Corporate Social Responsibility for market integration

Building Linkages for Competitive and Responsible Entrepreneurship

In many developing countries, partnerships are essential in helping small enterprises to upgrade and integrate into broader production networks and value chains and to improve their labour and environmental practices. This report provides a framework for categorizing six of these different models of multi-sector partnership and collective corporate action.

Responsible Trade and Market Access: Opportunities or Obstacles for SMEs in Developing Countries?

Responsible trade covers the broad range of market- mediated approaches, which aim to improve the social and environmental impacts of international production and trade by concentrating on global supply chains. Alongside the traditional technical, quality, safety and price demands of buyers, suppliers are increasingly being asked to meet social or environmental standards through supplier codes of conduct, fair trade and eco-labelling schemes.

CSR: Implications for SMEs Development in Developing Countries

Corporate Social Responsibility is an increasingly important part of thebusiness environment. The past twenty years have seen a radical change in therelationship between business and society. Key drivers of this change have beenthe globalization of trade, the increased size and influence of companies, therepositioning of government and the rise in strategic importance of stakeholderrelationships, knowledge and brand reputation.

Corporate Social Responsibility and the Development Agenda: Should SMEs Care?

In recent years, increasing attention has been given to the concept of Corporate Social Responsibility as a postulate for ethical behaviour of business and as a basis for good corporate citizenship. Amidst shocking evidence of large-scale corporate irresponsibility and fraud on both sides of the Atlantic, there is insistence that business can and should act in a manner that respects the legitimate goals and demands of all stakeholders.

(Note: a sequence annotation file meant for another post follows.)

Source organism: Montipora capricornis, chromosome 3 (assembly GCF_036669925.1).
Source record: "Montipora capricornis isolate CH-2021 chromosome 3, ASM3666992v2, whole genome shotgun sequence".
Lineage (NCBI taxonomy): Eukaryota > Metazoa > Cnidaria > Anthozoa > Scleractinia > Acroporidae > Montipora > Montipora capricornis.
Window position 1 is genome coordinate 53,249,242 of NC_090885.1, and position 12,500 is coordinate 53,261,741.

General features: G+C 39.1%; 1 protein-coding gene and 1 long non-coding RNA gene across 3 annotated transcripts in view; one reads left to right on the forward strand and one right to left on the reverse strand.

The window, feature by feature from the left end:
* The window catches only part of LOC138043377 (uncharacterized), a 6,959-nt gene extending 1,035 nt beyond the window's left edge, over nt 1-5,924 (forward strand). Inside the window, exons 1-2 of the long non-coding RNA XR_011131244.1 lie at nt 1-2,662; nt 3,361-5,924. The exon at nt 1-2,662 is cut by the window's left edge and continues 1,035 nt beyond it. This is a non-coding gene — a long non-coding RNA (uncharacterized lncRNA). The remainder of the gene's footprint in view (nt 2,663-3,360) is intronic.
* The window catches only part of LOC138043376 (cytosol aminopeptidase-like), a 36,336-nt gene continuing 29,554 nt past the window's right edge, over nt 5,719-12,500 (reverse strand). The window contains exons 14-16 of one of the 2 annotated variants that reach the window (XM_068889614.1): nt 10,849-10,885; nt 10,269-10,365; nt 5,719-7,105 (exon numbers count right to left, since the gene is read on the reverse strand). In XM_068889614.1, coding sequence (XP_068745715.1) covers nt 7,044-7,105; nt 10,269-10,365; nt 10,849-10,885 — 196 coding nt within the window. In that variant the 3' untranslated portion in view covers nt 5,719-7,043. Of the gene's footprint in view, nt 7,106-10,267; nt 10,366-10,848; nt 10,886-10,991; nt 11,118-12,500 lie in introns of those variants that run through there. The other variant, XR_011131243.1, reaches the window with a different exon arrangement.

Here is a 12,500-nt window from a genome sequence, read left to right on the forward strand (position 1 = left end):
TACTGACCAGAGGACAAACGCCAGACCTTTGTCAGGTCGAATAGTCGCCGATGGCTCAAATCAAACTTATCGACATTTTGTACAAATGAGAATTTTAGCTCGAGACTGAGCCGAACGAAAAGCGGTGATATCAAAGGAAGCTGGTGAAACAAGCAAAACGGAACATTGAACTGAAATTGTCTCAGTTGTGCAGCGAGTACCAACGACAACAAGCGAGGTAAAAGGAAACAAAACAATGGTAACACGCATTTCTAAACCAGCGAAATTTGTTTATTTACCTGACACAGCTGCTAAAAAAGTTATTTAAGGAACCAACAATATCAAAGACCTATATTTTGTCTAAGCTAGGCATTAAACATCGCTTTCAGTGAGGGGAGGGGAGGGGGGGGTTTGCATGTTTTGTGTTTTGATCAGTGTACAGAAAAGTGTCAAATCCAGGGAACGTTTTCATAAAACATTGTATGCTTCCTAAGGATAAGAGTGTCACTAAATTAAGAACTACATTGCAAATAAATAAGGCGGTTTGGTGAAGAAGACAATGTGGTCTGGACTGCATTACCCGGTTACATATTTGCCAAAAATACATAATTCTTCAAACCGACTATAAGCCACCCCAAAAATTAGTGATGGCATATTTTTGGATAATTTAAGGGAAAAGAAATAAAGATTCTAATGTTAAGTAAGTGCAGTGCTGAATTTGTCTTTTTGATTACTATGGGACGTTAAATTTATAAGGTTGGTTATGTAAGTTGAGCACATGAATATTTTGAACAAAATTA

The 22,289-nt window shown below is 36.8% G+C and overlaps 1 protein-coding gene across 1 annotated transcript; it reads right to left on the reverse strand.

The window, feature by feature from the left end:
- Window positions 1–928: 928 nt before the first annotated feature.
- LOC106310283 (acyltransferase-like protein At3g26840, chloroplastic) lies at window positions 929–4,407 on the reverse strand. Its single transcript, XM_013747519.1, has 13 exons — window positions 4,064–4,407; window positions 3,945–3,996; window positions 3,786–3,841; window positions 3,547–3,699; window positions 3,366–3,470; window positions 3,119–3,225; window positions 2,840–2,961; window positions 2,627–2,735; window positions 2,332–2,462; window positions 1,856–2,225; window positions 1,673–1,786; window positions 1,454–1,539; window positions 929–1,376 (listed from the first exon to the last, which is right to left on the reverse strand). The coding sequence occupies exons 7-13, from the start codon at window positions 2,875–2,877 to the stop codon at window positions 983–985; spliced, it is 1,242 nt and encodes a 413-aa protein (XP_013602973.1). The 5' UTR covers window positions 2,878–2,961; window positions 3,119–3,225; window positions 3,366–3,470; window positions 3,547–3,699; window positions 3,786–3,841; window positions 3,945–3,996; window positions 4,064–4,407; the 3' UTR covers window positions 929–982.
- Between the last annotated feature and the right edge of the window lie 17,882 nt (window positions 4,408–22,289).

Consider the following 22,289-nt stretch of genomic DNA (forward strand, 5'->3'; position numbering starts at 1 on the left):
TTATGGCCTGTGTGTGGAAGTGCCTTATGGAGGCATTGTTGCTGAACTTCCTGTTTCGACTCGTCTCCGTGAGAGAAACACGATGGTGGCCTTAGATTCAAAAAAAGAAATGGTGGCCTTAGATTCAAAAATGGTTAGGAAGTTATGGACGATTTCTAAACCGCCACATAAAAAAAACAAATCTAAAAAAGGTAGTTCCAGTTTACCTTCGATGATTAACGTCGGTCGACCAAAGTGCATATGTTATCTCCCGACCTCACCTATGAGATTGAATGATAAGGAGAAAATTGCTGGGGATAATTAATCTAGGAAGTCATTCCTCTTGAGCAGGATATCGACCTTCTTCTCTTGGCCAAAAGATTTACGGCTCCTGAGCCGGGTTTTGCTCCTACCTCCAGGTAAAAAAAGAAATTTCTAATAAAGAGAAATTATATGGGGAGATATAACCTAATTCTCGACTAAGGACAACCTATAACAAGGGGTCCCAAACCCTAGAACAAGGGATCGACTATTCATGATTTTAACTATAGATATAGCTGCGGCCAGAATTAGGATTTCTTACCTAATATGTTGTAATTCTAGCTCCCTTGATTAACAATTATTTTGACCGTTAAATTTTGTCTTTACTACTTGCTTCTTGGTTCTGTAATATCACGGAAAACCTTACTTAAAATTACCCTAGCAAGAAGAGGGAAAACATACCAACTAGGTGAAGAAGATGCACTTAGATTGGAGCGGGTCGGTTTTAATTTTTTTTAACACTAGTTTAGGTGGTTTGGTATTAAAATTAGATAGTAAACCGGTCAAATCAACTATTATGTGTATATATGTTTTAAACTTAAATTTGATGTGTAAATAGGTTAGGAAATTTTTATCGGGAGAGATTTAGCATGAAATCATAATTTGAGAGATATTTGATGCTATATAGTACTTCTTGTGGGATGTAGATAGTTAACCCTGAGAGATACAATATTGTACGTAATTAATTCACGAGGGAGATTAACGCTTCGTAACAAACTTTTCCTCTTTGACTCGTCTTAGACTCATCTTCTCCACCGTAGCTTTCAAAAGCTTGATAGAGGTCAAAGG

UN Global Compact Operational Guide for Medium Enterprises

UNIDO supported the Global Compact in the development of this publication which aims at supporting medium-sized enterprises in the implementation of the Ten Principles.

Sustainable Supply Chains. The Global Compact Case Studies Series

In June 2003 a Global Compact Policy Dialogue gathered more than 200 representatives from business, civil society, academia and UN agencies at UN headquarters to identify problems and solutions related to supply chain management and partnerships. A final report on the outcomes of the dialogue – entitled “Supply Chain Management” – has been published.

A Survey of Small and Medium Enterprises in the Global Compact

The UN Global Compact aims at encouraging the private sector to exercise Corporate Social Responsibility by adhering to ten principles drawn from international conventions or declarations on conditions of work, respect for human rights and the protection of the environment. This report shows the results of a survey carried out amongst SMEs in the network.

Corruption Prevention to Foster Small and Medium-Sized Enterprise Development

Corruption within and between public and private sectors has become one of the leading problems for businesses all over the world. The recent inclusion of an anti-corruption principle in the United Nations Global Compact, endorsed by more than 3,800 members, further emphasizes the ever-growing importance of the private sector in the global fight against corruption.

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Prevención de la corrupción para fomentar el desarrollo de las PYMES

La corrupción, tanto dentro del sector público y privado como entre ellos, se ha convertido en uno de los problemas principales que afectan a las empresas de todo el mundo. La inclusión reciente de un principio anticorrupción en el Pacto Mundial de la ONU, que han aprobado más de 3.800 miembros, señala la importancia creciente del sector privado en la lucha mundial contra la corrupción.

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